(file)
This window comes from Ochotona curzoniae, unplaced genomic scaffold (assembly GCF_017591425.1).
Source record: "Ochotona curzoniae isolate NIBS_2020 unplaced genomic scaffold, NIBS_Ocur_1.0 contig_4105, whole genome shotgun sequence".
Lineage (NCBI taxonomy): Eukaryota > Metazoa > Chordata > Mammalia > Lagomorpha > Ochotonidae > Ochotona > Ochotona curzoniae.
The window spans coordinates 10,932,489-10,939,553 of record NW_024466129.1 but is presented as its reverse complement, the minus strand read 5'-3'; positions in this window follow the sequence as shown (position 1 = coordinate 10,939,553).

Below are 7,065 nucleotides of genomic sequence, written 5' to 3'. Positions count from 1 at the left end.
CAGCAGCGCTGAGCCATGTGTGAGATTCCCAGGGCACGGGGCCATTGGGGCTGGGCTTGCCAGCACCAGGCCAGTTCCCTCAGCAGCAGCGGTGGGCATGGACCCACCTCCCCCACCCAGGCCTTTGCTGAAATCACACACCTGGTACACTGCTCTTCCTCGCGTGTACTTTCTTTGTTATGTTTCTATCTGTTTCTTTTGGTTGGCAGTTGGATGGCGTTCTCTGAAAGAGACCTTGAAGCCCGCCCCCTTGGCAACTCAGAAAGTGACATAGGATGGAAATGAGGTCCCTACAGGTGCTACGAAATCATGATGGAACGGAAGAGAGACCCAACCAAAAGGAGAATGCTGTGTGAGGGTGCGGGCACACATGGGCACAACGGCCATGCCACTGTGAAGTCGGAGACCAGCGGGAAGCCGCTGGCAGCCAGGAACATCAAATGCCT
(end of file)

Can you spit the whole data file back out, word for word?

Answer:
This window comes from Ochotona curzoniae, unplaced genomic scaffold (assembly GCF_017591425.1).
Source record: "Ochotona curzoniae isolate NIBS_2020 unplaced genomic scaffold, NIBS_Ocur_1.0 contig_4105, whole genome shotgun sequence".
Lineage (NCBI taxonomy): Eukaryota > Metazoa > Chordata > Mammalia > Lagomorpha > Ochotonidae > Ochotona > Ochotona curzoniae.
The window spans coordinates 10,932,489-10,939,553 of record NW_024466129.1 but is presented as its reverse complement, the minus strand read 5'-3'; positions in this window follow the sequence as shown (position 1 = coordinate 10,939,553).

Below are 7,065 nucleotides of genomic sequence, written 5' to 3'. Positions count from 1 at the left end.
CAGCAGCGCTGAGCCATGTGTGAGATTCCCAGGGCACGGGGCCATTGGGGCTGGGCTTGCCAGCACCAGGCCAGTTCCCTCAGCAGCAGCGGTGGGCATGGACCCACCTCCCCCACCCAGGCCTTTGCTGAAATCACACACCTGGTACACTGCTCTTCCTCGCGTGTACTTTCTTTGTTATGTTTCTATCTGTTTCTTTTGGTTGGCAGTTGGATGGCGTTCTCTGAAAGAGACCTTGAAGCCCGCCCCCTTGGCAACTCAGAAAGTGACATAGGATGGAAATGAGGTCCCTACAGGTGCTACGAAATCATGATGGAACGGAAGAGAGACCCAACCAAAAGGAGAATGCTGTGTGAGGGTGCGGGCACACATGGGCACAACGGCCATGCCACTGTGAAGTCGGAGACCAGCGGGAAGCCGCTGGCAGCCAGGAACATCAAATGCCT